Aluminium composite panels (ACP) have contributed to a number of devastating building fires in recent years and become a well understood property risk.
Now other composite cladding materials have been thrust into the limelight thanks to a recent judgement from the NSW Civil and Administrative Tribunal: https://www.caselaw.nsw.gov.au/decision/5df0887ce4b0ab0bf60748b1.
In November 2019, the builder and developer of an apartment complex was ordered to replace a timber based composite cladding material used on the exterior of the building. The tribunal found that the product was combustible, the installation did not comply with the Building Code of Australia (BCA) and was in breach of statutory warranties in section 18B of the Home Building Act 1989 (NSW).
The cladding material was a timber and plastic composite comprising of approximately 70% reconstituted timber fibres and 23% PVC. Other timber based composite products on the market include high pressure laminates, and types of MDF boards and plywoods. The fire properties of these products can vary considerably depending on the amount of plastic, resin and additives used during the manufacturing process.
Although recent large fires involving Aluminum Composite Panels (ACP) with a Polyethylene (PE) core have confirmed the high combustibility of composite materials, the fire performance of timber based composite materials cannot be directly compared to ACP. PE has a high heat of combustion, becomes molten and produces toxic fumes in a fire. This is a dangerous combination that can promote the spread of fire. While timber based composite materials are combustible, they will generally have a lower heat of combustion and a slower rate of fire spread.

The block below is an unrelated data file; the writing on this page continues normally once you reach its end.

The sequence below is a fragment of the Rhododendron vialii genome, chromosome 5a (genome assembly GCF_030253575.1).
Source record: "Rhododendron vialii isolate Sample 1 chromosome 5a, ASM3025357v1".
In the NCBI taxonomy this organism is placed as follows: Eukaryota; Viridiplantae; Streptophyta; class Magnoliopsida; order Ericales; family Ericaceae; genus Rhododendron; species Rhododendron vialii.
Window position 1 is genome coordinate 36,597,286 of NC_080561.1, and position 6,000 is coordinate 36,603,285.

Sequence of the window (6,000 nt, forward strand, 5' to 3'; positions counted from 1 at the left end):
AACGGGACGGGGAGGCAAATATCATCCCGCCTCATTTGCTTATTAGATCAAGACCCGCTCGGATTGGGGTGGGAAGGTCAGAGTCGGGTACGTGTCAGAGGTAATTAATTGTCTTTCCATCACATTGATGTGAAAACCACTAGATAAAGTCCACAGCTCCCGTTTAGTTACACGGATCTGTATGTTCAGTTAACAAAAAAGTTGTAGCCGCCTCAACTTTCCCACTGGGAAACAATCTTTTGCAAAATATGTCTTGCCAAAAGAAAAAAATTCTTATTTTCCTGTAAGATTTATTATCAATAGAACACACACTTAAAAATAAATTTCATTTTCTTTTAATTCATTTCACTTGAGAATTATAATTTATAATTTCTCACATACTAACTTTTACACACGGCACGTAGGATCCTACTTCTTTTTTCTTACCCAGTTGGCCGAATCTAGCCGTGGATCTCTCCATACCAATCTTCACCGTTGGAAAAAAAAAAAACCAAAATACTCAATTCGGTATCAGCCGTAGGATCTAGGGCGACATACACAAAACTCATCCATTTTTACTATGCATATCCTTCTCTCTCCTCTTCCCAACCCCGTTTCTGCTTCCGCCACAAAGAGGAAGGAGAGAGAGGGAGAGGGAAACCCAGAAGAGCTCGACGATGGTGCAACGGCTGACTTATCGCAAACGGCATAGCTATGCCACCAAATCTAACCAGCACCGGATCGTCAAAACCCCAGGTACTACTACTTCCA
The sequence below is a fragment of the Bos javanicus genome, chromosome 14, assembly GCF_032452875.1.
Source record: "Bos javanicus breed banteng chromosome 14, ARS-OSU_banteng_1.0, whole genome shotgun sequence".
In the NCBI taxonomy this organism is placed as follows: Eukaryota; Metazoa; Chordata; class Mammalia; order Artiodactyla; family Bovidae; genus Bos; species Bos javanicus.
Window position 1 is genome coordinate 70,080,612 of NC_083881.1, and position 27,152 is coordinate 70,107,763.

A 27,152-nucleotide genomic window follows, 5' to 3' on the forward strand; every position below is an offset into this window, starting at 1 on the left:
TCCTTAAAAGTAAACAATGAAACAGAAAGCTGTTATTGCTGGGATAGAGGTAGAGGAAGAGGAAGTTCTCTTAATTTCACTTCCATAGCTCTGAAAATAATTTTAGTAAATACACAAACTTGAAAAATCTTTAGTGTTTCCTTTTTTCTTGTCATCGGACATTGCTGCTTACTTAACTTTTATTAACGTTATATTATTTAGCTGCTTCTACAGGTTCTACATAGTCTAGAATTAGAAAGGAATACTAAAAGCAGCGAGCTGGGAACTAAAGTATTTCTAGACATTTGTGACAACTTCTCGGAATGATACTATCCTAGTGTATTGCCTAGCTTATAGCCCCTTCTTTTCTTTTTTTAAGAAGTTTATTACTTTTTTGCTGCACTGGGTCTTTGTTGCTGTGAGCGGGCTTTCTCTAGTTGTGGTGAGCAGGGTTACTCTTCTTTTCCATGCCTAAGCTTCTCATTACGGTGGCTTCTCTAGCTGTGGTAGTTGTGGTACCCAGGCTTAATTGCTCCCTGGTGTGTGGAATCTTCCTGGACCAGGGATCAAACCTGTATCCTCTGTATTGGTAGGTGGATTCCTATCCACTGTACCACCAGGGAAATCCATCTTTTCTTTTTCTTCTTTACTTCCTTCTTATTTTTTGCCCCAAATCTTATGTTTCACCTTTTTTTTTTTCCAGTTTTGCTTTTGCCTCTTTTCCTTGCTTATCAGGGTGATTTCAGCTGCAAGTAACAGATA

Some media outlets reported that the recent judgement could have far-reaching consequences noting the considerable costs associated with replacing timber based cladding products on high-rise buildings. It is important that the level of risk is considered during the property underwriting process and consultation with an accredited Fire Safety Engineer is recommended.
When assessing the level of risk associated with combustible cladding products, Chubb risk engineers consider a range of risk factors to determine the suitability of the cladding product from a Property insurance perspective. These include:
Small quantities of combustible cladding materials installed on low rise structures less than 25 metres high may be acceptable from an insurance perspective. However, situations involving the widespread use of combustible cladding on buildings can present an unacceptable fire risk, particularly for high-rise buildings. Rectification actions are often recommended by Chubb Risk Engineering Services to reduce the risk of fire ignition and fire spread.
The 2019 fire involving high pressure laminate cladding on a student housing building in the United Kingdom is an example of a potential fire loss scenario.
In summary, not all timber based composite cladding products and the level of fire risk they present are the same. It is therefore important to evaluate each property on the risk factors present.
Regardless of property insurance considerations, it is essential that the use of any external cladding fully complies with the requirements of the National Construction Code.